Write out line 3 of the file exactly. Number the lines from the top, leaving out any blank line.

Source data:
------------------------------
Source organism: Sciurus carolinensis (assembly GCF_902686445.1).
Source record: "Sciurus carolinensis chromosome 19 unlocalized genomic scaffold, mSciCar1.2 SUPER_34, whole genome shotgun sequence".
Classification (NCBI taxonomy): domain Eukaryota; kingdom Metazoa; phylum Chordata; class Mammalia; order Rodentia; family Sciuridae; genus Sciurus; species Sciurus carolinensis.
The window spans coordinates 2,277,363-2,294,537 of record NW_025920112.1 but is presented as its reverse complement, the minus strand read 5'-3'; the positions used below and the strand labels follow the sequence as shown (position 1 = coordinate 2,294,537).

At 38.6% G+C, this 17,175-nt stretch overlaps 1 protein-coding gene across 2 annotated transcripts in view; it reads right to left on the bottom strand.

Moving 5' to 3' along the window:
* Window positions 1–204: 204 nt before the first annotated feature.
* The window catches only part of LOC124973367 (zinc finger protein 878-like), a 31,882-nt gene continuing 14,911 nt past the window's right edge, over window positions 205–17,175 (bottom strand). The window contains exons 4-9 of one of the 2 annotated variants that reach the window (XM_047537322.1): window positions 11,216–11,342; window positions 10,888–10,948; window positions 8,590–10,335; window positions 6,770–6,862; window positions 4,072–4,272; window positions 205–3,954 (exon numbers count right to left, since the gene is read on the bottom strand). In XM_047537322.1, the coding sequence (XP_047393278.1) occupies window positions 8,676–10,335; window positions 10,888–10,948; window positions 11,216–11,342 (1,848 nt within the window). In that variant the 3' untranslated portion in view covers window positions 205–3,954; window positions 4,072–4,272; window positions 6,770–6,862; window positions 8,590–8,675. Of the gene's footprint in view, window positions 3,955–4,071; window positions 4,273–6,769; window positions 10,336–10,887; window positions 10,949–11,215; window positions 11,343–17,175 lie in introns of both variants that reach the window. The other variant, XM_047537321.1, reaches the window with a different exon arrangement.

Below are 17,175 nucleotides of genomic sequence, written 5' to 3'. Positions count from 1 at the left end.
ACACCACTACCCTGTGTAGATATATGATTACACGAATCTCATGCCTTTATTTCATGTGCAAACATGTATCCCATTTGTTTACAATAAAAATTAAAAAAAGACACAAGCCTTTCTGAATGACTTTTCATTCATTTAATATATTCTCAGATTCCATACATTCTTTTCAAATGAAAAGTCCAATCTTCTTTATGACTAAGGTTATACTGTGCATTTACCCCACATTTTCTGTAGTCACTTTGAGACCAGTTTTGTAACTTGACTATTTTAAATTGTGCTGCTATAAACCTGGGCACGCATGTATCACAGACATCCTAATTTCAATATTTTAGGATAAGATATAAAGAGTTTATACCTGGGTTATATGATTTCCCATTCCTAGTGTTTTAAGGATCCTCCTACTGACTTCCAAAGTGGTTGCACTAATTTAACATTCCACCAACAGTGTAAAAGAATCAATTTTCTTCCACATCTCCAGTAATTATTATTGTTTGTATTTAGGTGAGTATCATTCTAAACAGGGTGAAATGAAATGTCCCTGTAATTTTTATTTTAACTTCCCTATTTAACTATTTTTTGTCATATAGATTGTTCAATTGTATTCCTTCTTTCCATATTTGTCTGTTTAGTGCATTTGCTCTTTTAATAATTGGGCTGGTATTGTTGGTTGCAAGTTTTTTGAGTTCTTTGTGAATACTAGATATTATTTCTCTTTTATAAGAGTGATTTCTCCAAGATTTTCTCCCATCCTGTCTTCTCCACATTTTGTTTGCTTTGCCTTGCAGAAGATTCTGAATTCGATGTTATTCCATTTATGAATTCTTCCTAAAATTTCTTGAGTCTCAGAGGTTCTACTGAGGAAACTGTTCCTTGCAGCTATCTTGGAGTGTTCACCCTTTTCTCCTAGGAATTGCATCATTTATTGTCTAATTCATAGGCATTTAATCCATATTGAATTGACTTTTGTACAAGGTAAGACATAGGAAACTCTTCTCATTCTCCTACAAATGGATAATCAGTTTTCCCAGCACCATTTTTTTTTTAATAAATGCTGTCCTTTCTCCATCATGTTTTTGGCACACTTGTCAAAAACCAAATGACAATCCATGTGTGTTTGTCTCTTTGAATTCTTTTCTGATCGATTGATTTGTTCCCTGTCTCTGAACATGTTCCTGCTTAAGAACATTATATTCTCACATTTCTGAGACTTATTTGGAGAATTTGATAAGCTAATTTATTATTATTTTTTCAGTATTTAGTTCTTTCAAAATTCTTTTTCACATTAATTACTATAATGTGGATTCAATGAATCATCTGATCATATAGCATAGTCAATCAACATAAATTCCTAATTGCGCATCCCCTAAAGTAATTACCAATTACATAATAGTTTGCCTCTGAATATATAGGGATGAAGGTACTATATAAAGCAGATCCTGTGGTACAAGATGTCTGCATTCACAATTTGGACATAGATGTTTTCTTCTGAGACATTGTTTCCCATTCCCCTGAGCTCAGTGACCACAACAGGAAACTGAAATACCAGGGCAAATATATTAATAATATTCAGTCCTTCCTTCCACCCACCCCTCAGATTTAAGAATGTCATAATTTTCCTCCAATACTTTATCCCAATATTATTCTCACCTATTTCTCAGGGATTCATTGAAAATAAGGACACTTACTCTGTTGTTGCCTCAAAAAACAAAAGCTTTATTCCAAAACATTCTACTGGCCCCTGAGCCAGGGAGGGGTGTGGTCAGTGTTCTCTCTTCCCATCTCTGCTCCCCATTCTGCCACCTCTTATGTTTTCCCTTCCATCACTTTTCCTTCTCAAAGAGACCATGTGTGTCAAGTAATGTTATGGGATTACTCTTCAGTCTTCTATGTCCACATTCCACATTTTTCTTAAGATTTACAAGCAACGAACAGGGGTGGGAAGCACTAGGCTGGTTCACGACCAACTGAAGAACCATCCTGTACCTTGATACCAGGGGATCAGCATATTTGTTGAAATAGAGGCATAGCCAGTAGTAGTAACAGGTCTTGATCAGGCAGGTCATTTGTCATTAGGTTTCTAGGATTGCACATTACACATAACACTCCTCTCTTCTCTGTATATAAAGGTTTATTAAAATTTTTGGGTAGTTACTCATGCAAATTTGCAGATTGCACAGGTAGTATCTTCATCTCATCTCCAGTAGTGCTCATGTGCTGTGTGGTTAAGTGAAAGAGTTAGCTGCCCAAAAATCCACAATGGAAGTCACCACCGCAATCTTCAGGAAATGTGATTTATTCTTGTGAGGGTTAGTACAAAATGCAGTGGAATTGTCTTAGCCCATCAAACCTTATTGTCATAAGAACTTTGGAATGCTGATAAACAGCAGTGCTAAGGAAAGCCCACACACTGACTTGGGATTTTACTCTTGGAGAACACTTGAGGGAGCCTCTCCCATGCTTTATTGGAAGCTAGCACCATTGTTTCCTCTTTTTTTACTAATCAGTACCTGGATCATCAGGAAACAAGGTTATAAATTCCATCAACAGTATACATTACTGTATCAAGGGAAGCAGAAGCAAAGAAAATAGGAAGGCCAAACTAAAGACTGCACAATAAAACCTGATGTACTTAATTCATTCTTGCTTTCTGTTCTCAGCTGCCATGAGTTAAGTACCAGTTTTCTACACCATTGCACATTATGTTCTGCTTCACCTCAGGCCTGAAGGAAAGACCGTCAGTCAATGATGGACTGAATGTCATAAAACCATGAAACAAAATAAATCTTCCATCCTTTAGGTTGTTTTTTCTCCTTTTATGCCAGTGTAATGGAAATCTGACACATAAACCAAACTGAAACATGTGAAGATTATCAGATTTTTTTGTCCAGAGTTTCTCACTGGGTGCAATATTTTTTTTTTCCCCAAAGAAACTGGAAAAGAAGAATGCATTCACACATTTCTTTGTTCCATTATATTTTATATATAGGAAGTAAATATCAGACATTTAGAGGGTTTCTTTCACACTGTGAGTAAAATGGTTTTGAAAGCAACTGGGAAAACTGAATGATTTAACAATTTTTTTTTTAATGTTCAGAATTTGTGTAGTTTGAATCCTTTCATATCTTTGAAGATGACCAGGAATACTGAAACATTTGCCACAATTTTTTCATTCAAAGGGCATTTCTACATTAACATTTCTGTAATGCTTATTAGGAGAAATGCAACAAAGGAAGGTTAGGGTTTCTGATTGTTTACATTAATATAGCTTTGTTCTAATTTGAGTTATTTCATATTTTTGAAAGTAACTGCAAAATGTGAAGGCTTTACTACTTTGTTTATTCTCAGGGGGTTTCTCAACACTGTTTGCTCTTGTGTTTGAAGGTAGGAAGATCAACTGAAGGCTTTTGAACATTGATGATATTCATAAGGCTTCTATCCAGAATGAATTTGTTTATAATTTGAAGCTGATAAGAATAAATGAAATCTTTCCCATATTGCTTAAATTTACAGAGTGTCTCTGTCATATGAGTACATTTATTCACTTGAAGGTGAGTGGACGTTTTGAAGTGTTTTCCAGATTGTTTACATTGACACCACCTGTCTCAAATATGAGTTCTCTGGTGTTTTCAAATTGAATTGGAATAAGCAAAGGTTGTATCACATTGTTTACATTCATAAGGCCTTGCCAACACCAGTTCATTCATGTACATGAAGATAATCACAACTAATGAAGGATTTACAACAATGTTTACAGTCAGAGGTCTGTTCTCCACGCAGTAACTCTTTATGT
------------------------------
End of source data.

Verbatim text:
Classification (NCBI taxonomy): domain Eukaryota; kingdom Metazoa; phylum Chordata; class Mammalia; order Rodentia; family Sciuridae; genus Sciurus; species Sciurus carolinensis.